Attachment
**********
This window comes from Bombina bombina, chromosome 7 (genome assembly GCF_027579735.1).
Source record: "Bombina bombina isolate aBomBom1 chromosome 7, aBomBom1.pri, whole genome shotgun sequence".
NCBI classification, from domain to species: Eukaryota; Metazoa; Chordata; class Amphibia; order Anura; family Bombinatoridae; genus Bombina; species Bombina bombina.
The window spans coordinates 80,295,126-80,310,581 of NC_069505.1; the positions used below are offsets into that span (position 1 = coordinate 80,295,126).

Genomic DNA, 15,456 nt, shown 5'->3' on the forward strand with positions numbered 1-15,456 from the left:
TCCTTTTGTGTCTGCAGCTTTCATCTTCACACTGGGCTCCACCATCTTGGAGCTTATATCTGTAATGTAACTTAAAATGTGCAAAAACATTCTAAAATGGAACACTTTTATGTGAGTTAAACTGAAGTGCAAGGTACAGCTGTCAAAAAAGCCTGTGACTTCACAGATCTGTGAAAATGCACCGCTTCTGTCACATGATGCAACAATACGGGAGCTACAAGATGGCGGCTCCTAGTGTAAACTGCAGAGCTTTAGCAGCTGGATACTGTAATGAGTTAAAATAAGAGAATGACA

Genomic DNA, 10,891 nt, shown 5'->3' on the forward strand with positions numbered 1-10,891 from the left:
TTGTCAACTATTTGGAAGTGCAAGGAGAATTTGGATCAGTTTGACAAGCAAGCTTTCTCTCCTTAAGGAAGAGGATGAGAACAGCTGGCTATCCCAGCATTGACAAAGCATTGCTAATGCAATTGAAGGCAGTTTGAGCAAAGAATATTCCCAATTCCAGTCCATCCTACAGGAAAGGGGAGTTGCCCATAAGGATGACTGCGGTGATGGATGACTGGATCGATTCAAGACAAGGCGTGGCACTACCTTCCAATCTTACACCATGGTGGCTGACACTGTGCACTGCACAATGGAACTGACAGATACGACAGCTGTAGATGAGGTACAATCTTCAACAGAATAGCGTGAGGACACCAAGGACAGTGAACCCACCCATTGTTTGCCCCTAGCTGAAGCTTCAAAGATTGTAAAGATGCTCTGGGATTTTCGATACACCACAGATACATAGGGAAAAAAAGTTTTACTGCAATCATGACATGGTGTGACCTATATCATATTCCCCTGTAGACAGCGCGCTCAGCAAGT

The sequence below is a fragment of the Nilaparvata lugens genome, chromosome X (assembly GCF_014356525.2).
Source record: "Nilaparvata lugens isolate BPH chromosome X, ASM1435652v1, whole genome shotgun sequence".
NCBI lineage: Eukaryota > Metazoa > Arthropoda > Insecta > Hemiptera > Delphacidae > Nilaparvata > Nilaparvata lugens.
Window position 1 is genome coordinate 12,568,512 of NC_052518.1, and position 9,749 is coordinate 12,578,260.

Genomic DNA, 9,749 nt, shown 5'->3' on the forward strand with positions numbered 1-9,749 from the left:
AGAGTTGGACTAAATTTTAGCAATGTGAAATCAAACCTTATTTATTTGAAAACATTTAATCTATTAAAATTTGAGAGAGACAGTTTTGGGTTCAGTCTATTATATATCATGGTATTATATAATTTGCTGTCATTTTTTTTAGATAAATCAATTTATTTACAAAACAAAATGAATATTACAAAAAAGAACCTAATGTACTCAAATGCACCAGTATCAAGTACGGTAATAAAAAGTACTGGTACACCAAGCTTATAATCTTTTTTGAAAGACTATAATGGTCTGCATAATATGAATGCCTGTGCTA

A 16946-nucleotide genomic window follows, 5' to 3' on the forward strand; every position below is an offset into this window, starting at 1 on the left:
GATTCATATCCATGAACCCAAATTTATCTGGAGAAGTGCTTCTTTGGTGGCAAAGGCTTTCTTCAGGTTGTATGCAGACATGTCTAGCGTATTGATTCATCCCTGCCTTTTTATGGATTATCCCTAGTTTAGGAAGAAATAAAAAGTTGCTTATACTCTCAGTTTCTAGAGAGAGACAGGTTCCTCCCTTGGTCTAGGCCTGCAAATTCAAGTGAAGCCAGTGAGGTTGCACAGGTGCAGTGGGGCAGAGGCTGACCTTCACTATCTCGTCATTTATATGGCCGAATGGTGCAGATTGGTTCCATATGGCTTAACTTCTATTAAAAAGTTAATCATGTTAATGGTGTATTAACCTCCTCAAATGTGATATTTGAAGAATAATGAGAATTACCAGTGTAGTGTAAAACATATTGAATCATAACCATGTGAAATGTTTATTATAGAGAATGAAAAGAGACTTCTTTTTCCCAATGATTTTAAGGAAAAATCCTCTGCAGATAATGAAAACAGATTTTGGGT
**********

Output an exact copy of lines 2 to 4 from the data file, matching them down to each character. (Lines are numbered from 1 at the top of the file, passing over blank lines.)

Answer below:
Source record: "Bombina bombina isolate aBomBom1 chromosome 7, aBomBom1.pri, whole genome shotgun sequence".
NCBI classification, from domain to species: Eukaryota; Metazoa; Chordata; class Amphibia; order Anura; family Bombinatoridae; genus Bombina; species Bombina bombina.
The window spans coordinates 80,295,126-80,310,581 of NC_069505.1; the positions used below are offsets into that span (position 1 = coordinate 80,295,126).